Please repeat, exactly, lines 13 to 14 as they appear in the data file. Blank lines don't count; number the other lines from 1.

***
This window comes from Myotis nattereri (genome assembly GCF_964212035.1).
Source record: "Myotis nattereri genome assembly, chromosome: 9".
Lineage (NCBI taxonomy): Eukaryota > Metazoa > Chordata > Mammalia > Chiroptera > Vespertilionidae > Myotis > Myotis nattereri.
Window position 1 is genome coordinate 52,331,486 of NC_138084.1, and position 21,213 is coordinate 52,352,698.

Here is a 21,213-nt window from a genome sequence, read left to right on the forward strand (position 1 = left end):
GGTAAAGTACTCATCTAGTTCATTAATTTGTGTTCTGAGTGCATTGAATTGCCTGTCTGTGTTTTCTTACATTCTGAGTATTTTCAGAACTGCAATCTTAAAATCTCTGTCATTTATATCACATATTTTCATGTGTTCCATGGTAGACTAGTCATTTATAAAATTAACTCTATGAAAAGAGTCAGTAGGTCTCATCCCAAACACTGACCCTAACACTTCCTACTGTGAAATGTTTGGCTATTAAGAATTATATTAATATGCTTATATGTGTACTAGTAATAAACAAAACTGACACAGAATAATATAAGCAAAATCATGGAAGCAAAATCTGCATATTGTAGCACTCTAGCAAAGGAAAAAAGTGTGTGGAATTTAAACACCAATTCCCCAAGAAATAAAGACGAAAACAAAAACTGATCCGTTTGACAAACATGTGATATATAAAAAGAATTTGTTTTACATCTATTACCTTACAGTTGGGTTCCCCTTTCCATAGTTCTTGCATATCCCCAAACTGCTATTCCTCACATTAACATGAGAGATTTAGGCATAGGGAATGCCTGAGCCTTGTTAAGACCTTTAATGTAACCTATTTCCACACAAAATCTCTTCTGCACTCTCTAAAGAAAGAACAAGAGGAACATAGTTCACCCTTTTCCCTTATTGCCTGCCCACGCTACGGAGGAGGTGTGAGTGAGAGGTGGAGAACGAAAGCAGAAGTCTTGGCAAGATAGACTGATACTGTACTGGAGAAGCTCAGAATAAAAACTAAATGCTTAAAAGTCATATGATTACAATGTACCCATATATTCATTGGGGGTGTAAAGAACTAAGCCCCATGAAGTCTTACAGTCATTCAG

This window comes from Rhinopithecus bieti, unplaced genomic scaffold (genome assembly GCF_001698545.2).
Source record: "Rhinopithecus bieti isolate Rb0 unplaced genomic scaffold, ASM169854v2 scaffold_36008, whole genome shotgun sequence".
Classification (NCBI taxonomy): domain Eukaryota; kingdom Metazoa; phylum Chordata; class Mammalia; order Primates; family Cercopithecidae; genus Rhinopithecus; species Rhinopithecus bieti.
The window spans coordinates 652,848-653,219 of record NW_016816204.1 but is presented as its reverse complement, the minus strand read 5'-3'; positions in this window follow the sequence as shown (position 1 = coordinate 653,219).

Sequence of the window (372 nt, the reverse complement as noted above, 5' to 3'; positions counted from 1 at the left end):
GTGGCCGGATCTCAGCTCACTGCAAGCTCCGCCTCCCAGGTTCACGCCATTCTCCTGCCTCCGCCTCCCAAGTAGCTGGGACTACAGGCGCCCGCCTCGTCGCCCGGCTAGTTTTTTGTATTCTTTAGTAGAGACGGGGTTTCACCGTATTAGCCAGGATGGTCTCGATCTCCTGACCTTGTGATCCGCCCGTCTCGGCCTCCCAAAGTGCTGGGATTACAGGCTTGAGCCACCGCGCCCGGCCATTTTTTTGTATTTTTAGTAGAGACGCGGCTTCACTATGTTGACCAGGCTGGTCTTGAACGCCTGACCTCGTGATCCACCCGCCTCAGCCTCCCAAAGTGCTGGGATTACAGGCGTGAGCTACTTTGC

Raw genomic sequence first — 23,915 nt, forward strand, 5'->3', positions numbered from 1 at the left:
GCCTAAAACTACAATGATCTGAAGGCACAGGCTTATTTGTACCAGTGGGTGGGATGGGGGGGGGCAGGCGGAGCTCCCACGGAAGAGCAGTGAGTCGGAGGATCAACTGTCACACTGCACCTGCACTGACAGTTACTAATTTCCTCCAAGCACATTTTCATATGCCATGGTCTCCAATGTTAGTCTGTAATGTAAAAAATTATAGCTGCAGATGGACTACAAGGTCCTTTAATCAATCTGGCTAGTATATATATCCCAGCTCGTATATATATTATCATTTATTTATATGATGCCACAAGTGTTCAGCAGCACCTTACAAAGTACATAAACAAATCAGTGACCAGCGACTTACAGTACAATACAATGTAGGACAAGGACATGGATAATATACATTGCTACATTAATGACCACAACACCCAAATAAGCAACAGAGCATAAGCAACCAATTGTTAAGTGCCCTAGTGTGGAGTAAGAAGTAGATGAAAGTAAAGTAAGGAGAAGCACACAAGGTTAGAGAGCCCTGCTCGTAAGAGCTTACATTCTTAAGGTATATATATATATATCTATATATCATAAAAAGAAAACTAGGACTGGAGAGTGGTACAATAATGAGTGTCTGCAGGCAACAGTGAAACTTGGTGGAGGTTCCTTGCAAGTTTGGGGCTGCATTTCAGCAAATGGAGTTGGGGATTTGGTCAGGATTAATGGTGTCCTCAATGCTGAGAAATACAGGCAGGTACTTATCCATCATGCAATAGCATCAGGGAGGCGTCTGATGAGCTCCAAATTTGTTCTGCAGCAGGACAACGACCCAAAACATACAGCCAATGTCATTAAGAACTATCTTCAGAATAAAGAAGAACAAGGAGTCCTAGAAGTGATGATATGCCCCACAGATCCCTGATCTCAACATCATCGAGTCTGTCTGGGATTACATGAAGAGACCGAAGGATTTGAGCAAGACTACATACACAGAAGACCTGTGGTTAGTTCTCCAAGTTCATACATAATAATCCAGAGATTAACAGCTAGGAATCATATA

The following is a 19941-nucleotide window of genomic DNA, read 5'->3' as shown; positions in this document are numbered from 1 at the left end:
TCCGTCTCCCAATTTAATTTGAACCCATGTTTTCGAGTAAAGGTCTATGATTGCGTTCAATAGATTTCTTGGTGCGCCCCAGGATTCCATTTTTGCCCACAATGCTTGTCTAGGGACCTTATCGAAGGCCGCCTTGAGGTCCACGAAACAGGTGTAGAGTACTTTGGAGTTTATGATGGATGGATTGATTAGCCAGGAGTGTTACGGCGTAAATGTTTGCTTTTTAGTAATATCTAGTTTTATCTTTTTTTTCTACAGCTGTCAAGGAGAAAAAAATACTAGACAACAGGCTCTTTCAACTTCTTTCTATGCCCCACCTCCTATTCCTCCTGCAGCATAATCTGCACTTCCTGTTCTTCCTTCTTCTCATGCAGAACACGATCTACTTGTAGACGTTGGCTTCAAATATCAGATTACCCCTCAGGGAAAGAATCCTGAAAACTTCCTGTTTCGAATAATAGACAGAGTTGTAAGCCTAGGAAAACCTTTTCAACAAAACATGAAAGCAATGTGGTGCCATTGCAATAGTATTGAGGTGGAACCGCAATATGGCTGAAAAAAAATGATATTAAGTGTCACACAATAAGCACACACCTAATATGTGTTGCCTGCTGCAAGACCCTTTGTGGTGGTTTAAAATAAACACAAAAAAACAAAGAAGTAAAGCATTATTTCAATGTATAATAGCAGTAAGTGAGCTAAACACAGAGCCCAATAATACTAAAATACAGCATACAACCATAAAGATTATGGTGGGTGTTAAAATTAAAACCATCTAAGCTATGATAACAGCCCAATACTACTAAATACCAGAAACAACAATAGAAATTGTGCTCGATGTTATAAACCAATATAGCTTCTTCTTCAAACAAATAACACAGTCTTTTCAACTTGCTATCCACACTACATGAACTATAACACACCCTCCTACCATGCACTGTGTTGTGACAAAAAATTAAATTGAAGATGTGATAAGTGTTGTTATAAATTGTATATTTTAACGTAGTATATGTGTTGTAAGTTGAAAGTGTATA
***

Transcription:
Raw genomic sequence first — 23,915 nt, forward strand, 5'->3', positions numbered from 1 at the left:
GCCTAAAACTACAATGATCTGAAGGCACAGGCTTATTTGTACCAGTGGGTGGGATGGGGGGGGGCAGGCGGAGCTCCCACGGAAGAGCAGTGAGTCGGAGGATCAACTGTCACACTGCACCTGCACTGACAGTTACTAATTTCCTCCAAGCACATTTTCATATGCCATGGTCTCCAATGTTAGTCTGTAATGTAAAAAATTATAGCTGCAGATGGACTACAAGGTCCTTTAATCAATCTGGCTAGTATATATATCCCAGCTCGTATATATATTATCATTTATTTATATGATGCCACAAGTGTTCAGCAGCACCTTACAAAGTACATAAACAAATCAGTGACCAGCGACTTACAGTACAATACAATGTAGGACAAGGACATGGATAATATACATTGCTACATTAATGACCACAACACCCAAATAAGCAACAGAGCATAAGCAACCAATTGTTAAGTGCCCTAGTGTGGAGTAAGAAGTAGATGAAAGTAAAGTAAGGAGAAGCACACAAGGTTAGAGAGCCCTGCTCGTAAGAGCTTACATTCTTAAGGTATATATATATATATCTATATATCATAAAAAGAAAACTAGGACTGGAGAGTGGTACAATAATGAGTGTCTGCAGGCAACAGTGAAACTTGGTGGAGGTTCCTTGCAAGTTTGGGGCTGCATTTCAGCAAATGGAGTTGGGGATTTGGTCAGGATTAATGGTGTCCTCAATGCTGAGAAATACAGGCAGGTACTTATCCATCATGCAATAGCATCAGGGAGGCGTCTGATGAGCTCCAAATTTGTTCTGCAGCAGGACAACGACCCAAAACATACAGCCAATGTCATTAAGAACTATCTTCAGAATAAAGAAGAACAAGGAGTCCTAGAAGTGATGATATGCCCCACAGATCCCTGATCTCAACATCATCGAGTCTGTCTGGGATTACATGAAGAGACCGAAGGATTTGAGCAAGACTACATACACAGAAGACCTGTGGTTAGTTCTCCAAGTTCATACATAATAATCCAGAGATTAACAGCTAGGAATCATATA